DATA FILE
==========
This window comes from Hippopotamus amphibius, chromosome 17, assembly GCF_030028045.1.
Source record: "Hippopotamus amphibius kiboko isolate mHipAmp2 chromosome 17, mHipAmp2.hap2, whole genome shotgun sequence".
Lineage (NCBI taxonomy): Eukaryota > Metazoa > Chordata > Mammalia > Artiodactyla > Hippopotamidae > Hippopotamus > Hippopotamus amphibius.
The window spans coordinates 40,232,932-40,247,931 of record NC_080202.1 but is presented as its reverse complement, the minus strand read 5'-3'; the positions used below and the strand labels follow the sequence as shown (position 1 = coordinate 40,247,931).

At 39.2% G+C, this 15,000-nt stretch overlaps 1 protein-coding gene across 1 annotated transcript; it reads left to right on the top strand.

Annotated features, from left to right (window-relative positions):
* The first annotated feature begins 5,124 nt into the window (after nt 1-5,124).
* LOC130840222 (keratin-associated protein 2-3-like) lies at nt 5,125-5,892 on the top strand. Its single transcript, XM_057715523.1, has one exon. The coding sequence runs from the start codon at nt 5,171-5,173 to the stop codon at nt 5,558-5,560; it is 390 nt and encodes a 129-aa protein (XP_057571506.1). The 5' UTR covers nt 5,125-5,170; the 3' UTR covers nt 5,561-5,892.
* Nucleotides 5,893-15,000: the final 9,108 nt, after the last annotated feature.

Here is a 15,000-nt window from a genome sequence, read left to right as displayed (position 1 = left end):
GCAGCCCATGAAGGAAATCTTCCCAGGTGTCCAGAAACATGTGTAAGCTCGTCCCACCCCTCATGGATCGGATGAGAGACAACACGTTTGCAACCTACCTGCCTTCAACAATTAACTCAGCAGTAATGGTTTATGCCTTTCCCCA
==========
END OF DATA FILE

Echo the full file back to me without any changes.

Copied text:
This window comes from Hippopotamus amphibius, chromosome 17, assembly GCF_030028045.1.
Source record: "Hippopotamus amphibius kiboko isolate mHipAmp2 chromosome 17, mHipAmp2.hap2, whole genome shotgun sequence".
Lineage (NCBI taxonomy): Eukaryota > Metazoa > Chordata > Mammalia > Artiodactyla > Hippopotamidae > Hippopotamus > Hippopotamus amphibius.
The window spans coordinates 40,232,932-40,247,931 of record NC_080202.1 but is presented as its reverse complement, the minus strand read 5'-3'; the positions used below and the strand labels follow the sequence as shown (position 1 = coordinate 40,247,931).

At 39.2% G+C, this 15,000-nt stretch overlaps 1 protein-coding gene across 1 annotated transcript; it reads left to right on the top strand.

Annotated features, from left to right (window-relative positions):
* The first annotated feature begins 5,124 nt into the window (after nt 1-5,124).
* LOC130840222 (keratin-associated protein 2-3-like) lies at nt 5,125-5,892 on the top strand. Its single transcript, XM_057715523.1, has one exon. The coding sequence runs from the start codon at nt 5,171-5,173 to the stop codon at nt 5,558-5,560; it is 390 nt and encodes a 129-aa protein (XP_057571506.1). The 5' UTR covers nt 5,125-5,170; the 3' UTR covers nt 5,561-5,892.
* Nucleotides 5,893-15,000: the final 9,108 nt, after the last annotated feature.

Here is a 15,000-nt window from a genome sequence, read left to right as displayed (position 1 = left end):
GCAGCCCATGAAGGAAATCTTCCCAGGTGTCCAGAAACATGTGTAAGCTCGTCCCACCCCTCATGGATCGGATGAGAGACAACACGTTTGCAACCTACCTGCCTTCAACAATTAACTCAGCAGTAATGGTTTATGCCTTTCCCCA